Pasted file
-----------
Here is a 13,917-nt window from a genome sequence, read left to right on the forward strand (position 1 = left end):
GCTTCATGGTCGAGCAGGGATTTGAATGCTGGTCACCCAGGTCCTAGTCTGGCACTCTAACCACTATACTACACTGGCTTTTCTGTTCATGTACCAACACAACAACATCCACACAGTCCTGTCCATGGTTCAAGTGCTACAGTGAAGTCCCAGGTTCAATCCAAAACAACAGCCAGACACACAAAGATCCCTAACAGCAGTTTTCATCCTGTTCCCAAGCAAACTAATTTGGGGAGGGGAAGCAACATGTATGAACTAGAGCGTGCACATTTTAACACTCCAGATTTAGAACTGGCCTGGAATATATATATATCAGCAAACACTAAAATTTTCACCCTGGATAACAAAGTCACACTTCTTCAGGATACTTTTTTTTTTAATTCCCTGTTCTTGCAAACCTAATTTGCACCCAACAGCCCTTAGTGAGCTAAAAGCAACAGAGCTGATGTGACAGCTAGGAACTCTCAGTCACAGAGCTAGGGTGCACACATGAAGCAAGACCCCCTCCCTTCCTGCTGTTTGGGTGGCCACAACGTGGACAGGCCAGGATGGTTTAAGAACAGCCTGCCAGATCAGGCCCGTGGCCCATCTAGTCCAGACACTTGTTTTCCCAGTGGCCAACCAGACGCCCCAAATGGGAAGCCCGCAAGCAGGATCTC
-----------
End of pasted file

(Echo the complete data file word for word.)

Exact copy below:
Here is a 13,917-nt window from a genome sequence, read left to right on the forward strand (position 1 = left end):
GCTTCATGGTCGAGCAGGGATTTGAATGCTGGTCACCCAGGTCCTAGTCTGGCACTCTAACCACTATACTACACTGGCTTTTCTGTTCATGTACCAACACAACAACATCCACACAGTCCTGTCCATGGTTCAAGTGCTACAGTGAAGTCCCAGGTTCAATCCAAAACAACAGCCAGACACACAAAGATCCCTAACAGCAGTTTTCATCCTGTTCCCAAGCAAACTAATTTGGGGAGGGGAAGCAACATGTATGAACTAGAGCGTGCACATTTTAACACTCCAGATTTAGAACTGGCCTGGAATATATATATATCAGCAAACACTAAAATTTTCACCCTGGATAACAAAGTCACACTTCTTCAGGATACTTTTTTTTTTAATTCCCTGTTCTTGCAAACCTAATTTGCACCCAACAGCCCTTAGTGAGCTAAAAGCAACAGAGCTGATGTGACAGCTAGGAACTCTCAGTCACAGAGCTAGGGTGCACACATGAAGCAAGACCCCCTCCCTTCCTGCTGTTTGGGTGGCCACAACGTGGACAGGCCAGGATGGTTTAAGAACAGCCTGCCAGATCAGGCCCGTGGCCCATCTAGTCCAGACACTTGTTTTCCCAGTGGCCAACCAGACGCCCCAAATGGGAAGCCCGCAAGCAGGATCTC